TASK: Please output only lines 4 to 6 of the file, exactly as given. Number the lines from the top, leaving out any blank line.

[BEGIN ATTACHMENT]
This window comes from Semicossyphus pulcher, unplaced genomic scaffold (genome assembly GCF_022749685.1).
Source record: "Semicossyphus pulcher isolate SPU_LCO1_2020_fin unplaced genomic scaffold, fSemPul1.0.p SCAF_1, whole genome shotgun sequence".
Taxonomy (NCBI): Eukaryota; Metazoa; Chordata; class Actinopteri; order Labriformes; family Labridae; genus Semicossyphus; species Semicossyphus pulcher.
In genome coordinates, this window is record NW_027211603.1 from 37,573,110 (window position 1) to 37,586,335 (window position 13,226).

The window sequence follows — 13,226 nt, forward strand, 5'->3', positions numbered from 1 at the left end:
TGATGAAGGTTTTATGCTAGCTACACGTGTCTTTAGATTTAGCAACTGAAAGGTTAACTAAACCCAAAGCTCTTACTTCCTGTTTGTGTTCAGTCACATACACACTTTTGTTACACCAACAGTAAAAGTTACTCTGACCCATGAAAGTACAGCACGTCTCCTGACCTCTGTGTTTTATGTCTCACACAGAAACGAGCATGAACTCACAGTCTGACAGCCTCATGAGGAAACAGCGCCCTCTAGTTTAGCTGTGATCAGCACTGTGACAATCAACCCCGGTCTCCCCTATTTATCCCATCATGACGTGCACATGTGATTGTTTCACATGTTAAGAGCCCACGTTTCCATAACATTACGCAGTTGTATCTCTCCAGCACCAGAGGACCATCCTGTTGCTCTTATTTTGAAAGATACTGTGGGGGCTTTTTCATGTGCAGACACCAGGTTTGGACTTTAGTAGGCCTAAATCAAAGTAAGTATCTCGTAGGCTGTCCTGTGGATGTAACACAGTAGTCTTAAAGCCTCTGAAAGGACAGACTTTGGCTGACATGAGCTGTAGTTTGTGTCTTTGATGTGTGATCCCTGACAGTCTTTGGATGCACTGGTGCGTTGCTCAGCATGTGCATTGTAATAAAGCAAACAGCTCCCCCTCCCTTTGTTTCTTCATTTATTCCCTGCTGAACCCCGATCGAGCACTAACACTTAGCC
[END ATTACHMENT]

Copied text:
In genome coordinates, this window is record NW_027211603.1 from 37,573,110 (window position 1) to 37,586,335 (window position 13,226).

The window sequence follows — 13,226 nt, forward strand, 5'->3', positions numbered from 1 at the left end:
TGATGAAGGTTTTATGCTAGCTACACGTGTCTTTAGATTTAGCAACTGAAAGGTTAACTAAACCCAAAGCTCTTACTTCCTGTTTGTGTTCAGTCACATACACACTTTTGTTACACCAACAGTAAAAGTTACTCTGACCCATGAAAGTACAGCACGTCTCCTGACCTCTGTGTTTTATGTCTCACACAGAAACGAGCATGAACTCACAGTCTGACAGCCTCATGAGGAAACAGCGCCCTCTAGTTTAGCTGTGATCAGCACTGTGACAATCAACCCCGGTCTCCCCTATTTATCCCATCATGACGTGCACATGTGATTGTTTCACATGTTAAGAGCCCACGTTTCCATAACATTACGCAGTTGTATCTCTCCAGCACCAGAGGACCATCCTGTTGCTCTTATTTTGAAAGATACTGTGGGGGCTTTTTCATGTGCAGACACCAGGTTTGGACTTTAGTAGGCCTAAATCAAAGTAAGTATCTCGTAGGCTGTCCTGTGGATGTAACACAGTAGTCTTAAAGCCTCTGAAAGGACAGACTTTGGCTGACATGAGCTGTAGTTTGTGTCTTTGATGTGTGATCCCTGACAGTCTTTGGATGCACTGGTGCGTTGCTCAGCATGTGCATTGTAATAAAGCAAACAGCTCCCCCTCCCTTTGTTTCTTCATTTATTCCCTGCTGAACCCCGATCGAGCACTAACACTTAGCC